Mud in your eye, Mac!

As we look at the way the United States Presidential Election campaign progresses (here , here and here , for example,) among much fanfare, promises, lambasting of opponents and oodles of honeysweet self righteousness, one needs only remember the Great Mac.

Niccolo Machiavelli – (1469 -1527), ‘Diplomatico Italiano’, political sharpshooter, musician, poet, and playwright, had a ‘realist‘ take on affairs of state, holding the following sober view of international diplomacy: states support three major ‘needs’ – namely – military might, economic dominance and blanket national security. These needs are absolute in importance and they therefore take an overwhelming precedence over issues like morality, ethics and ideology.

People often mistook Machiavelli’s pragmatism for sarcasm; some even suspected that he was a radical anarchist. One look at the foreign policy of 21st century nation states shows that he was, indeed, a realist. In fact, some of the world’s political monsters make his views seem tame. Here are some of his thoughts, taken from the BrainyQuote Website.

Machiavelli speaks of The Prince — meaning a ruler, a sovereign by right and might (often more of the latter). “A prince”, he said, “never lacks legitimate reasons to break his promise.” – taken out of context, statements like this may sound crude and cruel — “A wise ruler ought never to keep faith when by doing so it would be against his interests.” Machiavelli’s verbal swordsmanship is impeccable, he simply addresses humanity in its most unreserved, uncultured form — “It is better to be feared than loved, if you cannot be both,” he said, and some scholars thought him an early days fascist – a 14th century Mussolini.

Here is a case in point: Machiavelli said “Men shrink less from offending one who inspires love than one who inspires fear,” and Mussolini said “Let us have a dagger between our teeth, a bomb in our hands, and an infinite scorn in our hearts.”

And yet, Machiavelli’s words outlasted those of Italy’s 20th century short-term dictator. Mussolini did not survive the wrath of the people he despised most. Humanists, communists, socialists – they all outlasted him. Machiavelli, on the other hand, still towers above other philosophers. His masterwork The Prince is a major study – or observation – of government and governance. In peculiar contrast to his harsh, often bitter, view of life and the state, one of Machiavelli’s surviving personal letters suggest that his view of himself and his deeds was much less sombre: “And as to this little thing [his book], when it has been read it will be seen that during the fifteen years I have given to the study of statecraft I have neither slept nor idled; and men ought ever to desire to be served by one who has reaped experience at the expense of others. And of my loyalty none could doubt, because having always kept faith I could not now learn how to break it; for he who has been faithful and honest, as I have, cannot change his nature; and my poverty is a witness to my honesty.” (From W. K. Marriott’s introduction to his translation of The Prince.)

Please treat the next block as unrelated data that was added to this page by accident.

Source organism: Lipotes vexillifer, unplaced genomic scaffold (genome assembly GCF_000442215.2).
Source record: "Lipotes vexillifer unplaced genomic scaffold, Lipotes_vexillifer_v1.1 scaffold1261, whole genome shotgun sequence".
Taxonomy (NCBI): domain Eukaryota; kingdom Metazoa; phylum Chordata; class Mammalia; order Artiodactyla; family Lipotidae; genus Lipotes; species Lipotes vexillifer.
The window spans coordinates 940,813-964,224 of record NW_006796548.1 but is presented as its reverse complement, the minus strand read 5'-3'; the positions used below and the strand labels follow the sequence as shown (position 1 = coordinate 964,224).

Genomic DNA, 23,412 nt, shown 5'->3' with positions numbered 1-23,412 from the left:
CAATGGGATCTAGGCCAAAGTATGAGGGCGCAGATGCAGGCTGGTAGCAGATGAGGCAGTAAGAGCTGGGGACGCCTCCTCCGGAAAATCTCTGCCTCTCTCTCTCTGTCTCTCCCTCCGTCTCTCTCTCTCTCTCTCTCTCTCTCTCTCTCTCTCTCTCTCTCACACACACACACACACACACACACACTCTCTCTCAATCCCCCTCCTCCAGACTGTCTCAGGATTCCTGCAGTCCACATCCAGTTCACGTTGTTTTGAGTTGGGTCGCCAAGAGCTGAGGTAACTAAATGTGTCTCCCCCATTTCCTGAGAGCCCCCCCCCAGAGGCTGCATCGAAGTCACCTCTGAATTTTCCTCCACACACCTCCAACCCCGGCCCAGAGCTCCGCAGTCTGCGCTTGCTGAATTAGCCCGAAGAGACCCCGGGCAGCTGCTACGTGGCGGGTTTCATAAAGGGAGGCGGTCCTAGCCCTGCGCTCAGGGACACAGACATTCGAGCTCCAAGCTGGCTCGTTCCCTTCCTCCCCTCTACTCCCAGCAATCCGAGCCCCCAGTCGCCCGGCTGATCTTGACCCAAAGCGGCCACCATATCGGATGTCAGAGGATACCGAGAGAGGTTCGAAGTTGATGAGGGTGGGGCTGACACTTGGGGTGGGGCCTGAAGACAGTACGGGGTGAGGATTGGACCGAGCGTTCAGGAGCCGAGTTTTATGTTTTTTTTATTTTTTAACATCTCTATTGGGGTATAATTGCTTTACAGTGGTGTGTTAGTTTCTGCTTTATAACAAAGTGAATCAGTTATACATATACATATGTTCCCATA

An interesting take on the issues of desires (needs, voids, satisfaction or contentment,) can be found in the Theory of 16 Basic Desires, a study of intrinsic motivation by (PDF) Steven Reiss, professor of psychology and psychiatry at Ohio State University. Reiss argued that it is impossible to distinguish between intrinsic motivation (when people do things in response to an inner will) and extrinsic (when they do things for a reward, say, for money.)

Moreover, according to Reiss, it is wrong to assume that doing things for a reward is less valuable that doing them out of an inner urge. He developed and researched 16 basic desires that can be identified behind humans’ motivation in doing (or avoid doing) things. Reiss said “Loosely speaking, people behave as if they are trying to maximize their experiences of the 16 intrinsic joys.” (p.186, PDF)

The 16 basic desires (and their corresponding intrinsic feelings) are: power (intrinsic feeling of efficacy), curiosity (intrinsic feeling of wonder), independence (freedom), status (self-importance), social contact (fun), vengeance (vindication), honour (loyalty), idealism (compassion), physical exercise (vitality), romance (lust), family (love), order (stability), eating (satiation – avoidance of hunger), acceptance (self-confidence), tranquillity (safe, relaxed) and saving (ownership). At the same time, however, each desire is also affected by external (extrinsic) needs, power (extrinsic desire to influence and lead), curiosity (extrinsic desire for knowledge), independence (desire for autonomy), status (social standing and attention), social contact (peer companionship and need to play), vengeance (get even, compete, win), honour (need to obey a traditional moral code), idealism (need to improve society, altruism, justice), physical exercise (exercising muscles), romance (sex, courting), family (raise own children), order (need to organise, need for rituals), eating (desire to eat), acceptance (need for approval), tranquillity (avoiding anxieties and fear) and saving (collection, hoarding, frugality as value).(p.187.)

One can almost see the shadow of the Great Mac over Reiss’s argument. Machiavelli sensed that, while people should not be held accountable for their needs and aspirations, their deeds are a totally different natter: “The wish to acquire is in truth very natural and common, and men always do so when they can, and for this they will be praised not blamed; but when they cannot do so, yet wish to do so by any means, then there is folly and blame.

Wish to contribute to ToingToing?